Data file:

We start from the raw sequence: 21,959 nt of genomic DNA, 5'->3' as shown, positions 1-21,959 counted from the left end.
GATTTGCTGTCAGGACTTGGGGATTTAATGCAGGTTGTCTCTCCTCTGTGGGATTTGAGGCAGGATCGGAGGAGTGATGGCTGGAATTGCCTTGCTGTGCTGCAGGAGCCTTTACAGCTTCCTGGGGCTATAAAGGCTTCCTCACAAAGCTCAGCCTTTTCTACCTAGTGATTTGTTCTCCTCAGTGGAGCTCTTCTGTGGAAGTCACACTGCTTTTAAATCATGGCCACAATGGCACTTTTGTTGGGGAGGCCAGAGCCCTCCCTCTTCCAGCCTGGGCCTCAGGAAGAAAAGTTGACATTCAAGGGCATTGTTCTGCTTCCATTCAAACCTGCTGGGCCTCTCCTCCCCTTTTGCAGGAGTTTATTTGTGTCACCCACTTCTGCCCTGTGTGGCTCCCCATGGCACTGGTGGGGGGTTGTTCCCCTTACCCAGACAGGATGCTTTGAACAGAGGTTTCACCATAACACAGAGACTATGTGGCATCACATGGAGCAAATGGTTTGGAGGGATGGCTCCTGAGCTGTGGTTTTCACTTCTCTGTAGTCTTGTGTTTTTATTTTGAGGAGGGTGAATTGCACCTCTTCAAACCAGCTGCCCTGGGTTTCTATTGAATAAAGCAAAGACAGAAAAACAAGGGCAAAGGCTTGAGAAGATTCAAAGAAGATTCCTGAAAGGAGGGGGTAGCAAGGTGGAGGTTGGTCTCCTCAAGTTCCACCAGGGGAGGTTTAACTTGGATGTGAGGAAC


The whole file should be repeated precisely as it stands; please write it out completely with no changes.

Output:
We start from the raw sequence: 21,959 nt of genomic DNA, 5'->3' as shown, positions 1-21,959 counted from the left end.
GATTTGCTGTCAGGACTTGGGGATTTAATGCAGGTTGTCTCTCCTCTGTGGGATTTGAGGCAGGATCGGAGGAGTGATGGCTGGAATTGCCTTGCTGTGCTGCAGGAGCCTTTACAGCTTCCTGGGGCTATAAAGGCTTCCTCACAAAGCTCAGCCTTTTCTACCTAGTGATTTGTTCTCCTCAGTGGAGCTCTTCTGTGGAAGTCACACTGCTTTTAAATCATGGCCACAATGGCACTTTTGTTGGGGAGGCCAGAGCCCTCCCTCTTCCAGCCTGGGCCTCAGGAAGAAAAGTTGACATTCAAGGGCATTGTTCTGCTTCCATTCAAACCTGCTGGGCCTCTCCTCCCCTTTTGCAGGAGTTTATTTGTGTCACCCACTTCTGCCCTGTGTGGCTCCCCATGGCACTGGTGGGGGGTTGTTCCCCTTACCCAGACAGGATGCTTTGAACAGAGGTTTCACCATAACACAGAGACTATGTGGCATCACATGGAGCAAATGGTTTGGAGGGATGGCTCCTGAGCTGTGGTTTTCACTTCTCTGTAGTCTTGTGTTTTTATTTTGAGGAGGGTGAATTGCACCTCTTCAAACCAGCTGCCCTGGGTTTCTATTGAATAAAGCAAAGACAGAAAAACAAGGGCAAAGGCTTGAGAAGATTCAAAGAAGATTCCTGAAAGGAGGGGGTAGCAAGGTGGAGGTTGGTCTCCTCAAGTTCCACCAGGGGAGGTTTAACTTGGATGTGAGGAAC